This year’s edition of the Austin City Limits Music Festival was the usual mix of dependable old favorites, thrilling new discoveries -and a lot of hype and promise that fell somewhere in between. After years of blazing heat and inclement weather, this year’s festival brought bright blue skies and moderate temperatures to Zilker Park along the banks of Barton Creek.
After parking our car in the neighborhood up the hill from Zilker (which, btw, you're not supposed to do), my brother and I arrived at the festival around 3pm, just as things were getting into full swing. After getting our bearings – which didn’t take long, considering ACL has used the same basic layout for the past nine years - we made our way over to see Atlanta’s Manchester Orchestra: a raw, hard-rocking indie outfit that felt a bit rough around the edges.
After 20 minutes or so, we wandered over to the nearby Austin Ventures stage, typically home to some of the most interesting up-and-coming talent from around the country. That’s where we discovered Mayer Hawthorne and the County: a retro-soul outfit named after charismatic lead Andrew Mayer Cohen, who wore a black suit and sang falsetto in the mold of Smokey Robinson and Al Green. With deep bass lines and sampled grooves, it was straight out of 70’s Motown, right down to the three-foot high “M” and “H” lit up in white bulbs.
Under a nearby tent, San Francisco’s Beats Antique plied an exotic and intoxicating mix of Middle Eastern beats with live guitar and percussion, though none of the electronics were produced live. The (male) duo filled in with a rotating mix of (female) guest artists, including a tattooed singer and a belly dancer.
Next, we made our way over to one of the two main stages to catch the Silversun Pickups, who last played ACL in 2008 and further proved that L.A. is putting out some of the best grooves in the country. Great hooks and energy, punctuated by Brain Aubert’s wide-eyed singing, Christopher Guanlao’s feral drumming, and Nikki Monninger doing her best Kim Deal imitation on bass and backing vocals.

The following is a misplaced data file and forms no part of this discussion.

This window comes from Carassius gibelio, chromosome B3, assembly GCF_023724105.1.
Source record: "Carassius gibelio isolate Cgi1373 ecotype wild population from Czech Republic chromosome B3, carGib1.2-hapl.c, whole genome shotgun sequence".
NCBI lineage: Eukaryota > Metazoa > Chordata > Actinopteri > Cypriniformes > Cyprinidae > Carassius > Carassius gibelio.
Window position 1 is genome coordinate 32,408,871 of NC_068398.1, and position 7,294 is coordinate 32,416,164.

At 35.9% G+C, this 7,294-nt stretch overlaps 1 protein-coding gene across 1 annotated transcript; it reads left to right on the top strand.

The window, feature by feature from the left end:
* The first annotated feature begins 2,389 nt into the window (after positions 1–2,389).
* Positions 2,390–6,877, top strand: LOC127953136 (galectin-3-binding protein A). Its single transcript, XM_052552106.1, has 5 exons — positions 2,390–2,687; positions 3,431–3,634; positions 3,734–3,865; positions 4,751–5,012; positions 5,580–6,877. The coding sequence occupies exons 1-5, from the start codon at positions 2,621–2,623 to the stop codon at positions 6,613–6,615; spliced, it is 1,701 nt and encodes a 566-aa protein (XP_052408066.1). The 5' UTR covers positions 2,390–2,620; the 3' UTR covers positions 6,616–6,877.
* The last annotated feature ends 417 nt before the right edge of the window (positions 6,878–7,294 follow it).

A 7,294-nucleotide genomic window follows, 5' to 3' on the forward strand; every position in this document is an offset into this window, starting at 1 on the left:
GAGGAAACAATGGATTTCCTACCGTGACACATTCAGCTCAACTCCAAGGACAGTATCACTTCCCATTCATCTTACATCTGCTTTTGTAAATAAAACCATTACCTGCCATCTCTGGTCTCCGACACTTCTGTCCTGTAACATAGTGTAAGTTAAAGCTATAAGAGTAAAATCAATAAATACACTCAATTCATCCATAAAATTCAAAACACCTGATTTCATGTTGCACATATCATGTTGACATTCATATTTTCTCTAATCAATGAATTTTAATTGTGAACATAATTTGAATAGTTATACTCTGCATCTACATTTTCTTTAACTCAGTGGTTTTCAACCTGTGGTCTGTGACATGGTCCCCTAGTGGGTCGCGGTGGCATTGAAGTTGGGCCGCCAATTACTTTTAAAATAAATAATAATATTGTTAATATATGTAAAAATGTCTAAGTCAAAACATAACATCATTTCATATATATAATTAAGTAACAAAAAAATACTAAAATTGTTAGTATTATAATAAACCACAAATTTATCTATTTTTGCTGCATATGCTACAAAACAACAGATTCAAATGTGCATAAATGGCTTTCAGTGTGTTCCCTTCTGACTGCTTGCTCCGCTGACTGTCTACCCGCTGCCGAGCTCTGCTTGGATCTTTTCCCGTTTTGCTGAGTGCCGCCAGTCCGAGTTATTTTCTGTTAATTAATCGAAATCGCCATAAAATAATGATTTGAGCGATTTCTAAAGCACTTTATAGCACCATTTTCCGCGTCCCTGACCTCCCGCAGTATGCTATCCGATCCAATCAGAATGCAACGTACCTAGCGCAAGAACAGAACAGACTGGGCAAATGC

We skipped over-hyped sad sacks The XX for Monterrey’s Kinky, who mixed rock and electronic music with Mexican horns and percussion. The result was a fun, high energy sound that had everyone up and dancing.
From there, we made it back to the Austin Ventures stage in time to catch supergroup Monsters of Folk. Led by three of the biggest names in indie rock (Conor Oberst, Jim James and M. Ward) they played a two hour set straight into the sunset, taking turns at lead vocals and switching instruments from guitar to piano to banjo, and back again. But for all their combined talent, their playing was eclipsed by the stunning quality of songs themselves, which ranged from murder ballads to full-on rockers, all sewn with the golden thread of American roots music.
As the sun went down over Zilker Park, the electronic vibe rose to the surface. LCD Soundsystem, led by the always-unflappable James Murphy, played an tight and engaging set, mixing old school disco with modern dance beats. By contrast, someone should have put out a glue trap for DJ/producer Deadmau5 (a.k.a. Joel Zimmerman) who played a pointless progressive house set while wearing a huge faceless Mouse mask. And M.I.A. – one of the evening’s two headliners – seemed to be hiding behind her tribal beats and sensory-overload digi-screen, shrieking nonsensically without the benefit of a spotlight.
Amidst all this electronic blare, we managed to catch the tail-end of Ozomatli’s over-the-top Latin rock party. After lighting up the tent with brass, guitar and percussion, they invited a bunch of kids up onstage, handing them various instruments to bang on. “Let’s hear it for the next generation!” they shouted. They closed their set by climbing down from the stage to dance through the audience in a big conga line: an act of creative abandon which got them arrested during SXSW 2004. This time, the crowd roared its approval, dancing right alongside them.